The trends shaping work in 2022: human relations

At last, there is recognition that people are not commodities. Companies of all sizes are putting a greater emphasis on wellbeing for their employees and freelancers.

In today’s hybrid world of work, HR is being rebranded from ‘human resources’ to ‘human relations’. This is because companies are realising that happier employees are more productive, and they are therefore investing in mental health, employee wellbeing and improved lines of communication.

The pandemic has actually encouraged a new sense of empathy in company leaders, who have seen at close hand the psychological strains that employees have experienced over the last two years.

From presenteeism to absenteeism

It was only a matter of days into lockdown when Bruce Daisley, the former VP for EMEA at Twitter and author of The Joy of Work, highlighted the rise in stress levels for modern professionals working from home every day.

Uncertainty around Covid-19 and what it could mean to somebody’s livelihood, as well as their health, meant spending hour upon hour in online meetings because people wanted to be visible and seen to be doing their job, even if those meetings weren’t relevant or necessary.

“Many people I’ve spoken to are now doing around 20 hours of Zoom conferences a week,” said Daisley back in the spring of 2020. “That amount of forced concentration is a form of presenteeism.”

There was a greater risk of stress followed by burnout and the pandemic has been highly stressful for almost everyone. According to the American Institute of Stress, companies in the US lose US$300bn per year as a result of absenteeism, so things really need to change. In years to come, many firms will be proud to say they are part of the ‘caring economy’.

Take time to unwind

Last summer, Nike closed its headquarters for a week to give staff some unexpected time off. “Our senior leaders are all sending a clear message: take the time to unwind, destress and spend time with your loved ones. Do not work,” the company’s Senior Manager of Global Marketing Science Matt Marrazzo wrote in a LinkedIn post. Staff were paid during the week off, which Nike said was to “enable employees to enjoy additional time off to rest and recover”.

Dating app Bumble went one step further, telling its 700 employees they could take unlimited paid leave providing they got approval from their manager. “It’s becoming increasingly clear that the way that we work, and need to work, has changed and our new policies are a reflection of what really matters and how we can best support our teams in both their work and life,” said Bumble President Tariq Shaukat.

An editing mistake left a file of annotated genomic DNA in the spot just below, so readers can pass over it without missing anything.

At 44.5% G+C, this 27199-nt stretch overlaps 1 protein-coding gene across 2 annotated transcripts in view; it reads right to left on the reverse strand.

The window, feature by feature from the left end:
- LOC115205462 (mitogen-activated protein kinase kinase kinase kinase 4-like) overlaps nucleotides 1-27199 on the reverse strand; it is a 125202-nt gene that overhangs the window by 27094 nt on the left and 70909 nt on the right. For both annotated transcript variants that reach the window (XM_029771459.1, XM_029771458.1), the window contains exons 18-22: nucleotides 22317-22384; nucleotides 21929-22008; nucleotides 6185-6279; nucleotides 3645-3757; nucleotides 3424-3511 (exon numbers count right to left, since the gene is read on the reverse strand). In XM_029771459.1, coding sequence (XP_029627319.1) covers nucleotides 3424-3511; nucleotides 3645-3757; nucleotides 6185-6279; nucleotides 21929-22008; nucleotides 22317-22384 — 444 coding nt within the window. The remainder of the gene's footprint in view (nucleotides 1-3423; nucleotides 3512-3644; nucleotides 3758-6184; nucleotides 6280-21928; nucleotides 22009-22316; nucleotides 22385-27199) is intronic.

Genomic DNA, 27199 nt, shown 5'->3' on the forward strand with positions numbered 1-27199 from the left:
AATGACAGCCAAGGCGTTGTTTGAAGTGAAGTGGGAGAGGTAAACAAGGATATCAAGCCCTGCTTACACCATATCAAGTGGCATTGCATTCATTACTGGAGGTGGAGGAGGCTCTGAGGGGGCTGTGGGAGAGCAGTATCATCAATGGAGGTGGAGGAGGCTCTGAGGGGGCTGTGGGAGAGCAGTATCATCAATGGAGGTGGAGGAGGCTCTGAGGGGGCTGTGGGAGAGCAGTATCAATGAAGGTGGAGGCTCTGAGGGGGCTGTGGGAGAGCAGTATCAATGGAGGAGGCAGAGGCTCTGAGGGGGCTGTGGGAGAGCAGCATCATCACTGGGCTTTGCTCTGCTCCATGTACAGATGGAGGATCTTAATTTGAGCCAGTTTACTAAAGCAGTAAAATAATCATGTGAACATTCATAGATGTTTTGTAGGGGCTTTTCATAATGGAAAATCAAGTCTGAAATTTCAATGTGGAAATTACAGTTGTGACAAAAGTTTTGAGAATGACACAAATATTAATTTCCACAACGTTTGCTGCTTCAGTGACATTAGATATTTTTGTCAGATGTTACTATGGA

The freedom to choose

Hybrid working – where people can work either at home or in a local flexible workspace, with an occasional visit to the head office – has not only been important for employee satisfaction but has also helped cloud communications company Avaya (named in Forbes’ 2020 list of World’s Best Employers) to attract young talent.

The company’s decision to base its HQ at a Spaces location in Zurich means that the team can work together in situ when needed, and can also invite clients, partners and new teammates to an elegant, modern office space.

“Young professionals ask for, and sometimes demand, hybrid collaboration and ‘working from anywhere’ policies,” says Ourania Odermatt, Managing Director of Switzerland and Austria Avaya.

“They embrace the freedom to choose where they can work most productively. For team collaboration [or client meetings], it might be… a nearby Spaces workspace, or for processing an offer or tender it might be their home. With our flexible workspace and communication tools, we prove that we are a modern and innovative employer.”

Hybrid benefits

At its best, the hybrid model embodies respect and personalisation, meaning that no matter what an employee’s or freelancer’s needs are, they will always have a place to work that suits them and the flexibility to deliver what is required of them outside the confines of the traditional 9-5 working week.

Hybrid working naturally aligns with better mental health because people are less frequently forced to compromise their own needs for those of the company.

Hybrid working also does away with the stress (and expense) of a long daily commute, allowing more time to see family and friends. At the same time, it offers the opportunity to spend time in an office or coworking space with others whenever necessary, reducing the chance of draining ‘Zoom fatigue’ or ‘presenteeism’ and offering the opportunity to see and interact with colleagues and other like-minded individuals in the real world.

The increasing importance of ‘human relations’ in the workplace is one of ten trends identified in IWG’s white paper, The Future of Work: a trends forecast for 2022.

Enjoy this? You might also like these Spaces magazine stories:

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